You have called attention to the starting up of the French gaseous diffusion plant at Pierrelatte and indicate that it has been reported to have a capacity of one-fourth the American level. We are convinced that this report is incorrect and that the proposed production of the French Uranium 235 plant is a much smaller fraction of either the U.S. or the U.S.S.R. capacity. Therefore, I do not believe that this activity on the part of the French should preclude a decision on your part to reduce Uranium 235 production or plant expansion.[Page 40]
The United Kingdom has also announced that it has stopped the output of Uranium 235 for weapons purposes and is gradually bringing to an end the production of plutonium for weapons use. This is in contrast with your concern that new plutonium plants were being put into operation in England. I am taking this up with the British Prime Minister and I feel sure that he would be prepared at the right time to amplify the recent announcement about United Kingdom reductions as a part of a concurrent action by our three countries.
In your message you raise serious questions about the accuracy and nature of the proposed reductions in fissionable materials production programs. I can appreciate these misunderstandings since all of these programs have been conducted in a highly secure manner. Precisely for this reason, I should like to reaffirm my previous suggestion on the desirability of some type of verification to confirm the nature of the cutbacks being carried out by our countries. I am sure that mutually satisfactory arrangements could be devised so as not to involve unreasonable intrusion. For example, simple observation of some facilities could confirm they were shut down. If such verification could be arranged, I feel that it would add measurable to the confidence of all peoples in the reality of our reductions. Moreover, this verification would provide invaluable experience for the development of verification procedures that must accompany any agreement on the cut-off of fissionable material production for use in weapons.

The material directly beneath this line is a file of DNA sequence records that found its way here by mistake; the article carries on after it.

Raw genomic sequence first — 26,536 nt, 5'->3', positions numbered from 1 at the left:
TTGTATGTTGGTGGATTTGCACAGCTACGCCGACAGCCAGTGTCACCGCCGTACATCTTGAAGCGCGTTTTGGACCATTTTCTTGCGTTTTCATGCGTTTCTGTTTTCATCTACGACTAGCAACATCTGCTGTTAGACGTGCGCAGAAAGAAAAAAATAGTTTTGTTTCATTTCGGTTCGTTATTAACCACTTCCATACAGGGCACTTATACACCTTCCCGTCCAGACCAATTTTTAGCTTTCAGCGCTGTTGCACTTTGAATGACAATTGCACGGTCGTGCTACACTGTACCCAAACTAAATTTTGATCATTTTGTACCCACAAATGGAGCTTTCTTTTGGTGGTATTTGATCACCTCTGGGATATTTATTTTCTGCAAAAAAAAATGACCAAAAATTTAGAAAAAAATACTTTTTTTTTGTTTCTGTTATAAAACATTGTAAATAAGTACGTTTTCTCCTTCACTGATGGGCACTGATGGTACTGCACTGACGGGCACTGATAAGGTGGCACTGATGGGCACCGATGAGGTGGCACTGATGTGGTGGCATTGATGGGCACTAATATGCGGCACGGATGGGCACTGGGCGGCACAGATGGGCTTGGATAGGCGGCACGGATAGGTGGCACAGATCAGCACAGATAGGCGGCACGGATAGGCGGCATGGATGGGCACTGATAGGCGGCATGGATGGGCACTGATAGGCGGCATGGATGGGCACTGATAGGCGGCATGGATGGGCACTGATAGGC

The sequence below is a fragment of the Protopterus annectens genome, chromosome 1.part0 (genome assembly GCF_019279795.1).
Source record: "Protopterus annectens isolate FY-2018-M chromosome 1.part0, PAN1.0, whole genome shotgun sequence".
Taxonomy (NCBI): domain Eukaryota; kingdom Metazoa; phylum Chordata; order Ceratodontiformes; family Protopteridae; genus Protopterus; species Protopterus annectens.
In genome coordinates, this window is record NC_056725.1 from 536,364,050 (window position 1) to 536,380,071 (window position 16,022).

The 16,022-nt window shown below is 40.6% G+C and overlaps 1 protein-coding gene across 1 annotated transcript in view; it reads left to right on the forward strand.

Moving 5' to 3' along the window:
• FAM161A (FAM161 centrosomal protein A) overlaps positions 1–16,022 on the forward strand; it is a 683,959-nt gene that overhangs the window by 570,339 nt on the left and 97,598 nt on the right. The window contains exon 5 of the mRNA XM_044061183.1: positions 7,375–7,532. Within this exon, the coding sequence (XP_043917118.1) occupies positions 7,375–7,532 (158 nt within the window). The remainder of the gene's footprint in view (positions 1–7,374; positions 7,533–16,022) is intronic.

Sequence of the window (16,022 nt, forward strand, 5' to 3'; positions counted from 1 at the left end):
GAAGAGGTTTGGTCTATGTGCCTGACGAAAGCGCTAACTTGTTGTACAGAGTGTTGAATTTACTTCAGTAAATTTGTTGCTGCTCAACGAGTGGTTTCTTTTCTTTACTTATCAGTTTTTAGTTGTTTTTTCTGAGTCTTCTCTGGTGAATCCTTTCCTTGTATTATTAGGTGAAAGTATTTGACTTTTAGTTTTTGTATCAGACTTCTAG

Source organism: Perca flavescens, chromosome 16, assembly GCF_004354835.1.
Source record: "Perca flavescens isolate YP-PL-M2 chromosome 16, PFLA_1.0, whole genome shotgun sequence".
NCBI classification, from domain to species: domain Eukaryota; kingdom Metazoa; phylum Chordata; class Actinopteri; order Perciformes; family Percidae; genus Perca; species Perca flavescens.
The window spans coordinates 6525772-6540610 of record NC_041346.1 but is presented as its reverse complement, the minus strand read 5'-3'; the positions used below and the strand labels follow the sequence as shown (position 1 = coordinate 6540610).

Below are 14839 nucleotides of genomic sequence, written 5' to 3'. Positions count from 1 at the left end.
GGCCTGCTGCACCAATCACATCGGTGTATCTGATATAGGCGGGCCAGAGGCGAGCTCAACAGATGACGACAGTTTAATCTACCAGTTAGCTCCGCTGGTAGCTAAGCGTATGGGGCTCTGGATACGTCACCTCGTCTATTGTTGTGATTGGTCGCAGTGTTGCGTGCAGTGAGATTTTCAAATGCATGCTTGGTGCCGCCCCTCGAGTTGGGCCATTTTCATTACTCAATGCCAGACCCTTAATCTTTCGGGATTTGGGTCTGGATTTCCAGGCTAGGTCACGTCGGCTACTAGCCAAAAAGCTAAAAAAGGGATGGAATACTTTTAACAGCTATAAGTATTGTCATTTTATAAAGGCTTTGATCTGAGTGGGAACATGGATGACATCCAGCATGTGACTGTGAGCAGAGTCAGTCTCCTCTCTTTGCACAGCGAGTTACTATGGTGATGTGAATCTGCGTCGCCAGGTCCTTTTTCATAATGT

In any case, I believe that we should try to make our announcements on plutonium and Uranium 235 reductions as soon as possible. I also note with pleasure your suggestion that we move on from these initial steps to other measures which would involve actual transfers to peaceful uses of substantial quantities of fissionable materials out of current production or accumulated stockpiles. The U.S. has made numerous offers to transfer large quantities of fissionable material to peaceful uses, and I look forward to further exchanges of view on this subject in the near future. I also share your interest in the possibilities of increased applications of nuclear energy to the welfare of the peoples of the world and would welcome further discussions on possible cooperative projects such as the desalinization of sea water.
I shall look forward to hearing from you in the near future on your overall program of reductions or curtailments which would parallel the planned U.S.-U.K. reductions. I propose that we prepare and exchange independent announcements of our intended actions for concurrent release. I believe that the proposed parallel actions will provide a good illustration of what you have called a policy of mutual example.